Saudi Arabia’s government has appointed a woman to a top job in its Ministry of Health in the latest sign of creeping reform in the ultra-conservative Gulf kingdom.
According to a report in Arab News, Muneera bint Hamdan Al-Osaimi was one of seven new assistant undersecretaries recruited to the ministry as part of a wider reshuffle this week.
Health ministry spokesman Dr Khalid Al-Mirghalani told the newspaper that this is the first time a female has held such a portfolio and was evidence of his department’s eagerness to encourage women into top public sector jobs.
Saudi Arabia, the most populous nation in the GCC, is one of the few countries in the world where strict gender segregation is still largely enforced.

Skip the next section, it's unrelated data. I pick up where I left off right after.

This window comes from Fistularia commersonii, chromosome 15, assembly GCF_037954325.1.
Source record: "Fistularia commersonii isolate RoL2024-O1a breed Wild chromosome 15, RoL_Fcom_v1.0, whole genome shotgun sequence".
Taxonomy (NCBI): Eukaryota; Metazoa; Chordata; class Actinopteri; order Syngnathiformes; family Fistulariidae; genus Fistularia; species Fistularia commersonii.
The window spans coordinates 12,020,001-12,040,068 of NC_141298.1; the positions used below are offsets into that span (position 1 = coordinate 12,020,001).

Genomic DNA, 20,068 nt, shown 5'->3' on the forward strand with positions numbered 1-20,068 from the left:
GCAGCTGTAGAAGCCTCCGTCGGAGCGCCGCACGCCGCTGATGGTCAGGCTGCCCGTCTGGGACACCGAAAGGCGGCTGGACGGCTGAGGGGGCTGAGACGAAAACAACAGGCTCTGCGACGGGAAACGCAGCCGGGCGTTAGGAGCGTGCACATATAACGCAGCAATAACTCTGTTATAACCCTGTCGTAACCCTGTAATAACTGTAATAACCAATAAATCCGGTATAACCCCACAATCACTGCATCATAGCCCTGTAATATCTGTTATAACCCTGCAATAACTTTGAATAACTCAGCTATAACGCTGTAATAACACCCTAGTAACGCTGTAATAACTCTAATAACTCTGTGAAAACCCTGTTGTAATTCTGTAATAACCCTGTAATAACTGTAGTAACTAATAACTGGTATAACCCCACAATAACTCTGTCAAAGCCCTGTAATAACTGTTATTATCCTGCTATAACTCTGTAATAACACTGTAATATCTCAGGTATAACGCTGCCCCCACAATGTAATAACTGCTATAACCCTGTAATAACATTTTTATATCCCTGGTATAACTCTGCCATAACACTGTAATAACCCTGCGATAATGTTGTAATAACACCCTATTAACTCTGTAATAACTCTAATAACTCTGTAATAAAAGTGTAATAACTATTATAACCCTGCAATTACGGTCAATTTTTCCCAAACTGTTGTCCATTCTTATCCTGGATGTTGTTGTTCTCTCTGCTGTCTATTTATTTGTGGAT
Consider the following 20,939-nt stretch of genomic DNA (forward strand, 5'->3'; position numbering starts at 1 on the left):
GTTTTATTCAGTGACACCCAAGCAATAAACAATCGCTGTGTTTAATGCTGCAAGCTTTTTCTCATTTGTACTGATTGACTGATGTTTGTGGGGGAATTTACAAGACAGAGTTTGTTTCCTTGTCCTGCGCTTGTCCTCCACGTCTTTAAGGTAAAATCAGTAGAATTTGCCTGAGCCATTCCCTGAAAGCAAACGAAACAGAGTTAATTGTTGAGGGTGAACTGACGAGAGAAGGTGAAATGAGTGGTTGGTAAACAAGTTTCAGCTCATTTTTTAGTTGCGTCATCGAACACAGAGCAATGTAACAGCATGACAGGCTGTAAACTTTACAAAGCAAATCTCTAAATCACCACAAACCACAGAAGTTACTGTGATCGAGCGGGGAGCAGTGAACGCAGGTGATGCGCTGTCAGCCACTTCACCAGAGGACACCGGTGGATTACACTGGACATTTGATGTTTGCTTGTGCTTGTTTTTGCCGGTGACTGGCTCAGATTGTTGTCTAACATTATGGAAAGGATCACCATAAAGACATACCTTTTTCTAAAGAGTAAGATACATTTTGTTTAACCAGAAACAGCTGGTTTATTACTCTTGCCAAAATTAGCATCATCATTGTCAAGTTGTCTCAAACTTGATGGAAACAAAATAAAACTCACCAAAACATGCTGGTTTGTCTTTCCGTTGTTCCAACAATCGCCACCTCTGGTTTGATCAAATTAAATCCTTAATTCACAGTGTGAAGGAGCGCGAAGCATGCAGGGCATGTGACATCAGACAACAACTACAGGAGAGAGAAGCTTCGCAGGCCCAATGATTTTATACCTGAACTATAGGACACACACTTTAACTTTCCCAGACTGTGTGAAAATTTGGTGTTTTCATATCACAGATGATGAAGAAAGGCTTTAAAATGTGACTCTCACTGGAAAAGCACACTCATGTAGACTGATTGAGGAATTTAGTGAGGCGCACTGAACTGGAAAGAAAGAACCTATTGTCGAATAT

While Saudi women are permitted to work in some cases, social convention prevents them from driving cars and forbids them from associating with unrelated males and taking part in a large array of other social activities.
However, there are signs of gradual reform sweeping through the kingdom of late.
Last year, the kingdom’s ruler King Abdullah announced that women would be able to vote and stand in municipal and Shura Council elections from 2015.
In recent week, officials in the country have also strongly suggested that Saudi would send female athletes to compete in this year’s Olympic Games in London, which would be a first for the country.
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